Superficial siderosis

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A 75-year-old woman with underlying hypertension and dyslipidemia was referred to our neuromedical clinic for a one-year history of unsteady gait and bilateral hearing loss (left greater than right). She claimed no history of acute weakness or fall. She described the unsteadiness as stable; however, she said she felt more left-side clumsiness than right. On examination she was alert, conscious, and full GCS. She had a positive cerebellar sign in which she demonstrated broad-based gait, difficulty in turning, and a positive Romberg’s test. An eye examination showed unsustained nystagmus at lateral gaze. The power of all four limbs was preserved and reflexes were normal, despite her dependence on a cane for walking. Left-ear hearing loss was noted.

The initial working diagnosis was neurodegenerative disease to rule out cause, silent stroke, or paraneoplastic manifestation. Subsequently, the patient was scheduled for CT brain, MRI brain /MRA, MRI cervical spine, and a blood test. Blood count and renal and liver function tests were normal. No drug treatment was commenced; however, the patient was referred for physiotherapy.


Initial nonenhanced CT brain images showed subtle hyperdensities along the subarachnoid region of the cerebellum (Figure 1). An MRI of the brain showed cerebellar atrophy with T1W/T2W (Figure 2) hypointense rim around the cerebellum, midbrain, pons, and medulla oblongata. This region demonstrates blooming artifact on gradient echo (GRE, Figure 2, 3) as hemosiderin deposits are more conspicuous. No focal brain parenchymal lesion or acute infarct was seen. MRI angiogram of cerebral vessels showed no significant stenosis (Figure 4). On MRI cervical spine, there was degenerative disc disease of the cervical spine with no significant spinal canal stenosis or nerve root impingement.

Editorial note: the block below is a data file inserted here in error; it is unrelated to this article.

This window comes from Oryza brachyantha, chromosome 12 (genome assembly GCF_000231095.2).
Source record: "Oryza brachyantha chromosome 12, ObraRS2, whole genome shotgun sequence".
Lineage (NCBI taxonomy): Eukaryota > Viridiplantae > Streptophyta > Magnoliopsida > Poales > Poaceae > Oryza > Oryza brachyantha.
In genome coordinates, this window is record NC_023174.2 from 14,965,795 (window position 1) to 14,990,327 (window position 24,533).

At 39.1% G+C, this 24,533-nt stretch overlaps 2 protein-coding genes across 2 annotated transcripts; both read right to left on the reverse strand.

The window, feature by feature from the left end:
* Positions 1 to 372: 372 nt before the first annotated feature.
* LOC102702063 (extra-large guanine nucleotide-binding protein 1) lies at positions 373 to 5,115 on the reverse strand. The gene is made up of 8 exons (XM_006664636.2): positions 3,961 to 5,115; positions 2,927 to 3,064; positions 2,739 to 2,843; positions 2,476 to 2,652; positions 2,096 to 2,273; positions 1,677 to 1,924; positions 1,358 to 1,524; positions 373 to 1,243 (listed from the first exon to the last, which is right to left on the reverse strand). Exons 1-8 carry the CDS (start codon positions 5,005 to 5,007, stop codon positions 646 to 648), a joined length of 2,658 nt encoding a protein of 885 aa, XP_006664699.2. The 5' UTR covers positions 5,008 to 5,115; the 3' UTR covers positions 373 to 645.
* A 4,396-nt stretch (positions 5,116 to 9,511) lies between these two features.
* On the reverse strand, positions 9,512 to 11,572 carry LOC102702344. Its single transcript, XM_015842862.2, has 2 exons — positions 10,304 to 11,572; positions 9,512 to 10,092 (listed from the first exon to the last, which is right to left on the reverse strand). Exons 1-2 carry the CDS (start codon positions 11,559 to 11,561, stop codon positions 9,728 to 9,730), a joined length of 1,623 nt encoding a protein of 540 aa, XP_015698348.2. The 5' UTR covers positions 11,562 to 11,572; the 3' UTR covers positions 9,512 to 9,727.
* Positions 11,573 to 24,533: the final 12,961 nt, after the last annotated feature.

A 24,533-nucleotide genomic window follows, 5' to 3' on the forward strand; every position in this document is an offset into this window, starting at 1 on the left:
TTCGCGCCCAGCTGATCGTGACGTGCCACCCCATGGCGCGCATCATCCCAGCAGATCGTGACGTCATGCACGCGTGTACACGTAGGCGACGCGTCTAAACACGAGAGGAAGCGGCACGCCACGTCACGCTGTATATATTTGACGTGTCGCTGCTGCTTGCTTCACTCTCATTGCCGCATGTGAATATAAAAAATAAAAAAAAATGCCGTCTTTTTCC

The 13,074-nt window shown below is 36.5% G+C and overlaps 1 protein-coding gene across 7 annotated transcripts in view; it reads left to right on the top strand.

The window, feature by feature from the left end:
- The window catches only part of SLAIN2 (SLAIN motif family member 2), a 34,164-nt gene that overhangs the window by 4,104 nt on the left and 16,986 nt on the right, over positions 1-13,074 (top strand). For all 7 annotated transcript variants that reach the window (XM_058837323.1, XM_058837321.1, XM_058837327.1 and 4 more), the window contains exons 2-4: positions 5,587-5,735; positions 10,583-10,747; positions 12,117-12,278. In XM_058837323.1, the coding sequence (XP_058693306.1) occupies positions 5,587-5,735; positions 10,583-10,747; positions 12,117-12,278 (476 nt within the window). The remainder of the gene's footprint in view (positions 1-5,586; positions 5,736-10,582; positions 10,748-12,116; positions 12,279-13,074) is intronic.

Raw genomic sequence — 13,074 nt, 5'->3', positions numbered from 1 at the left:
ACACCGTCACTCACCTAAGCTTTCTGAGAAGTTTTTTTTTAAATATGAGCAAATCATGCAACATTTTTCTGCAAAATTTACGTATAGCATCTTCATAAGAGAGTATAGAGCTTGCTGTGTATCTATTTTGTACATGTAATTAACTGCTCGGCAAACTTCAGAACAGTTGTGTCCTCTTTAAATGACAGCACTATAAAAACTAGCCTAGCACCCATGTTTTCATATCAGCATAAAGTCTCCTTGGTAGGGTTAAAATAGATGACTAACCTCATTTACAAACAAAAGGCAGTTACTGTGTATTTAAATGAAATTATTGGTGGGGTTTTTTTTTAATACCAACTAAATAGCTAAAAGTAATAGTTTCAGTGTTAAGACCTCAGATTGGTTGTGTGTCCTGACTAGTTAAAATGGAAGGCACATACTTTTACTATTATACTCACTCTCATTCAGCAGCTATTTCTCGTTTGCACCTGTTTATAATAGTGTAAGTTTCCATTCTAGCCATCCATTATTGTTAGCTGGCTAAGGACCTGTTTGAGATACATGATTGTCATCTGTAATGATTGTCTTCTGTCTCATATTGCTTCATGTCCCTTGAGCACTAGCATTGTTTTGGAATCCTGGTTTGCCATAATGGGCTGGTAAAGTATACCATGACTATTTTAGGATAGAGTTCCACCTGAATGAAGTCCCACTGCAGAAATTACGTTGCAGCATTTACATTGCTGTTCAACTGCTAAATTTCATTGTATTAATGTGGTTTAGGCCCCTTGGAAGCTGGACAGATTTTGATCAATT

No cause was identified for the hemosiderin depositions in posterior fossa structures. As the patient’s symptoms were not progressive and her goal was to improve balance, she was referred for physiotherapy and continued care in the outpatient clinic.


Superficial siderosis


Superficial siderosis (SS), also known as marginal siderosis or central nervous system siderosis, is an uncommon and insidious cause of progressive neurological deterioration characterized by widespread free iron and hemosiderin deposition along the leptomeninges.1 Chronic recurrent subarachnoidal hemorrhage with bleeding into the cerebrospinal fluid is the cause of deposition of hemosiderin. The condition is characterized by the clinical triad of sensorineural hearing loss, cerebellar ataxia, and pyramidal signs.2 Due to its low prevalence, SS often goes undetected at initial evaluation and patients are commonly misdiagnosed with another neurodegenerative process. Indeed, in the past SS was diagnosed mainly at autopsy; however, with the advent of MRI, the condition has been found to be more common than previously assumed.3 It must be considered in all patients with cerebellar syndrome of unknown cause.